The Human Flaw: The Big Short/ The Turner House

When starting the book The Turner House by Angela Flournoy, I did not know where the story was going to go, or how it was going to connect to The Big Short by Michael Lewis. In fact, when life was starting to connect to The Big Short, in more ways than just in literature, that was when my understanding deepened. My original “understanding” came from making text to text connections, which then enabled me to seek out and dive into a  text to world connections with The Big Short and the world. In ways such as explaining a DBQ question to 8th-grade students about why African Americans were not allowed to get mortgages in certain parts of towns. Supporting the students with the background knowledge of what a mortgage was, and conceptual knowledge of the process on how to get one.  Going back to the text to text connections between The Big Short and The Turner House I can see some resemblance; similar ideas in the means of addiction, housing crisis,  but the Turner house is putting the characters into perspective, giving them a true story, giving them emotion, and a long line of the family.  How could a “real person”, or “real family” be similar to the Big Short? 

The Big Short was the big perspective looking down on millions of little houses all sold together. The Turner House is the smaller perspective looking up, it starts with the families, and the one home that the bankers would take for granted, and it shows the characters have troubles, short selling the house, gather money to pay for the house, and then all of the internal struggles that ALL humans have the opportunity to face. Addiction. Becoming attached to something that one cannot go without it, one becomes dependent on an activity, drug, or food as mentioned in Merriam Webster’s definition.  Mentioning explicitly here activity.  For the Bankers on Wall Street, they could gather, “ 100 different triple- B rated bond… they persuaded the rating agencies that they weren’t as they might appear…They were a diversified portfolio of assets”(73, Lewis) Meaning these bankers were taking the lowest of the low bonds the bonds that would most likely never get paid off, mortgages like the Turner House, and combining them all to seem like a triple-A bond which is the highest and securest place to store money and the hardest mortgage to get.  Turning nothing into something is generally fraud and these bankers enjoyed a well, high-paying paycheck, the risk was high from turning nothing to something, but the men on Wall street got paid very well. They started wrapping and rolling as many housing mortgages as they could find and labeling them higher and higher quality. One could say it was an addiction. The draw of the money, the ease, the appeal. It was all there.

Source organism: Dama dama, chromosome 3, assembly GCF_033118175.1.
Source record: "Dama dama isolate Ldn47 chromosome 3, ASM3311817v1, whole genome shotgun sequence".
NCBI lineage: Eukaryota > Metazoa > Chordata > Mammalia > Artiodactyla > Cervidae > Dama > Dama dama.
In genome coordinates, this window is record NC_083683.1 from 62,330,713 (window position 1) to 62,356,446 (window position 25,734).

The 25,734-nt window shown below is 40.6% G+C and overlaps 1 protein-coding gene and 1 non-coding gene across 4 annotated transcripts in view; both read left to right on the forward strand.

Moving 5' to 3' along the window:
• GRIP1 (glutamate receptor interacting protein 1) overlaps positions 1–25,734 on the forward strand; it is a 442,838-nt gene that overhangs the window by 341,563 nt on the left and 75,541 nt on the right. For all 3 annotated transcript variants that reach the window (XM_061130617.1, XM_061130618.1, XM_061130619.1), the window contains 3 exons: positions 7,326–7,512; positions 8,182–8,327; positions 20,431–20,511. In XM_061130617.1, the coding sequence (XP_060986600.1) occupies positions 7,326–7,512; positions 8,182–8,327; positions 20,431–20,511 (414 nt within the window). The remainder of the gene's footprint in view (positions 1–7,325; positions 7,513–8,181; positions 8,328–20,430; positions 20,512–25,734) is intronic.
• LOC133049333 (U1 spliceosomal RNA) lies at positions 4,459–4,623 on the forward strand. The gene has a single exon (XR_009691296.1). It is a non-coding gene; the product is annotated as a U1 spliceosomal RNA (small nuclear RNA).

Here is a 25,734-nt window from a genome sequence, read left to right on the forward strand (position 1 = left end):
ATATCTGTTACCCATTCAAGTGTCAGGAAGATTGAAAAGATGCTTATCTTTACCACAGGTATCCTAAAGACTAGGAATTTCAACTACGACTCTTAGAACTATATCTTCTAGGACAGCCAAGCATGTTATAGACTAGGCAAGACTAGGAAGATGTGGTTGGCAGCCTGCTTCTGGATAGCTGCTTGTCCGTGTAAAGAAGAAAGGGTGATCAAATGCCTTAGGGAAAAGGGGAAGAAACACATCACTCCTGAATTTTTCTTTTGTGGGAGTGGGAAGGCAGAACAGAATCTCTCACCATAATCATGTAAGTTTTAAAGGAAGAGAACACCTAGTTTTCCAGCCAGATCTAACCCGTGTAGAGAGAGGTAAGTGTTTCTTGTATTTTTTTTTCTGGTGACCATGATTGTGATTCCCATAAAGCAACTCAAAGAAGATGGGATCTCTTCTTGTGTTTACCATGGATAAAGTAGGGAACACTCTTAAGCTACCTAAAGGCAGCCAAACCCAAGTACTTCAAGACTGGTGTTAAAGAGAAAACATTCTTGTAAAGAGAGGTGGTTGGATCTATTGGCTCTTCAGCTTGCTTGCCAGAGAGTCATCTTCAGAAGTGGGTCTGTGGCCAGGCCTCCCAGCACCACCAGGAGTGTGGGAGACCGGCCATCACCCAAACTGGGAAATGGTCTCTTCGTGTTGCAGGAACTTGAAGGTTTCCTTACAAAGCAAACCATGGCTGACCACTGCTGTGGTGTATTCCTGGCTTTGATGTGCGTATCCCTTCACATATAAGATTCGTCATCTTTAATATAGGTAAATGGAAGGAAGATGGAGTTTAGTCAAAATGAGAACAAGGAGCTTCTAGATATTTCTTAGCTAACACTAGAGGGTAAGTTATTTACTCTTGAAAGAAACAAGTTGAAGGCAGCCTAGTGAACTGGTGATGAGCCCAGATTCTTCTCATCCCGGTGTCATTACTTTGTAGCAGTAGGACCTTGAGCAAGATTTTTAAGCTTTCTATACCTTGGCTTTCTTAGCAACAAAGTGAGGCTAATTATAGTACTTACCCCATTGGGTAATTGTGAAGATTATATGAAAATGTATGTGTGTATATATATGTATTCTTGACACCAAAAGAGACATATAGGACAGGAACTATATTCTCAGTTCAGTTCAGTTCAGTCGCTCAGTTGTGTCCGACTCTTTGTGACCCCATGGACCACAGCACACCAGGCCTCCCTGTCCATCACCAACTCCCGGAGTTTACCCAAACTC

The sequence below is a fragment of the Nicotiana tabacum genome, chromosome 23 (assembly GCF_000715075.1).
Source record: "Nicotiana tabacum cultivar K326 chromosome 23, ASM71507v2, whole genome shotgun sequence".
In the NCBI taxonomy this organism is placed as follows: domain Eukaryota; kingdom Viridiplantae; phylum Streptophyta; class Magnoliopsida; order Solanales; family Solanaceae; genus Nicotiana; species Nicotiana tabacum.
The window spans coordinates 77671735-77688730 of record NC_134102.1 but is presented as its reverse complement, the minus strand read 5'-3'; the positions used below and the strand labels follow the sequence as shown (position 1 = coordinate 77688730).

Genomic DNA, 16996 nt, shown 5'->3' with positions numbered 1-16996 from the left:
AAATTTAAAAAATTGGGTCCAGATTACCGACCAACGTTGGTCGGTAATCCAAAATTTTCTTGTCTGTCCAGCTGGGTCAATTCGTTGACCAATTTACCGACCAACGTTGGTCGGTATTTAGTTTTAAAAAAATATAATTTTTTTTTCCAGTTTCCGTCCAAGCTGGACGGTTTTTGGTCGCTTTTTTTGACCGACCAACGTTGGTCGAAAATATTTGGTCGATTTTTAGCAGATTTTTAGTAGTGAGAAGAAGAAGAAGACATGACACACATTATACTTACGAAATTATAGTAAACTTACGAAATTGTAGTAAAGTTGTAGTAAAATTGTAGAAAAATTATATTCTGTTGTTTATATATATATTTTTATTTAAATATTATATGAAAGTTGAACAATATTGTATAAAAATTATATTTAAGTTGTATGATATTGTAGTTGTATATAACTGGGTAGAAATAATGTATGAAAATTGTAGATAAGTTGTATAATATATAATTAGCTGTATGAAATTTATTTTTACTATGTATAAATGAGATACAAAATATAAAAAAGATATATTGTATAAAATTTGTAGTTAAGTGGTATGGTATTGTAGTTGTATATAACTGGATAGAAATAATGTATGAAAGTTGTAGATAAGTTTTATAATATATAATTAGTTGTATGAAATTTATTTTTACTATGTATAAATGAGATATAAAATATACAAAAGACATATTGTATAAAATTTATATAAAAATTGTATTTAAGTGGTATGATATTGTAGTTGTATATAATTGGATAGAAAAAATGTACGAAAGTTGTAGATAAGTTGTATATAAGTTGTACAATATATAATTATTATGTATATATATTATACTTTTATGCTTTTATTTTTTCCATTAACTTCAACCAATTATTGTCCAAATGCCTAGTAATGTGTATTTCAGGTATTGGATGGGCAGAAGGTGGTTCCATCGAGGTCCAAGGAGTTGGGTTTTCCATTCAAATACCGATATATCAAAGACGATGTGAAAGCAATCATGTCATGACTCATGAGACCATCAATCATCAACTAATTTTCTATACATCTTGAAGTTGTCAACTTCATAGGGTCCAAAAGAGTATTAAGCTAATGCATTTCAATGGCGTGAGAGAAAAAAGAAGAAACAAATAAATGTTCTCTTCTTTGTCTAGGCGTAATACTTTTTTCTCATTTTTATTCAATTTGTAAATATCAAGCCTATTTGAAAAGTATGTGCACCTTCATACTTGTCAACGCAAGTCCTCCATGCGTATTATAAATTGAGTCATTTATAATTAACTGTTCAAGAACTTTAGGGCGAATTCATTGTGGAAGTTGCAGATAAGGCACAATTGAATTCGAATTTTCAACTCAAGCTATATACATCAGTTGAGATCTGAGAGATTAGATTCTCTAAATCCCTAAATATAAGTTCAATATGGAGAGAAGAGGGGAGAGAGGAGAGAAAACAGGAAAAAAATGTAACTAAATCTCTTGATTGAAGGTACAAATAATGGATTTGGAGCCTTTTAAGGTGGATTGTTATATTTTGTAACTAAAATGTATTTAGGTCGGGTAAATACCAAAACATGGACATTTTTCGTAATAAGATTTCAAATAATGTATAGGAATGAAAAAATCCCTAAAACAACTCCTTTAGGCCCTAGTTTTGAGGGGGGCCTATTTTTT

This is where the men of The Big Short connect with The Turner House, zeroing in on Lelah. Mother of Brianne, who is the mother of Bobbie. Lelah is the youngest of the Turner family, and she has a serious gambling addiction.  “She was just a mind and a pair of hands calculating, pushing chips out, pulling some back…” (49, Flournoy) This part really emphasizes how drawn back and taken away the character is from herself as if the addiction takes control when she is there.  Talking about how she was just her mind, and her hands moving the chips as if she did it without any thought. “ It wasn’t to feel alive, but it also wasn’t to feel numb. It was about knowing what to do intuitively, and thinking about one thing only, the possibility of winning…” (49, Flournoy) Lelah was gambling not to feel anything, but to win. The men on Wall Street did not care about how they felt, they wanted to win big as well. “Morgan Stanley’s elite bond traders did not spend a lot of time worrying about this (208, Lewis).  The meaning of “This” is the subprime mortgages that the folks on Wall Street were combining and selling. They did not worry, they did not process, it was their addiction. I guess one could say it is our Human flaw, the will to win at whatever it takes. The increase of debt among the nation, hurting our own families, the will to win is a game, is an addiction. Taking a step back, and to not blame anyone who is addicted to anything. Lelah is a great example it first starts off as a choice, but then it becomes a habit that is too strong to break. In her case, maybe we could empathize why she would gamble to try to earn money for the house, and how the book says she was strict on counting her money. The Turner House humanizes some situations from The Big Short

It can become easy to blame the greedy men on Wall Street, but what about the fact that all humans have this capability to want more. It is a good lesson to learn to be quick not to judge one another and learning how much we do all have in common. 

Leave a Reply

Your email address will not be published. Required fields are marked *

This site uses Akismet to reduce spam. Learn how your comment data is processed.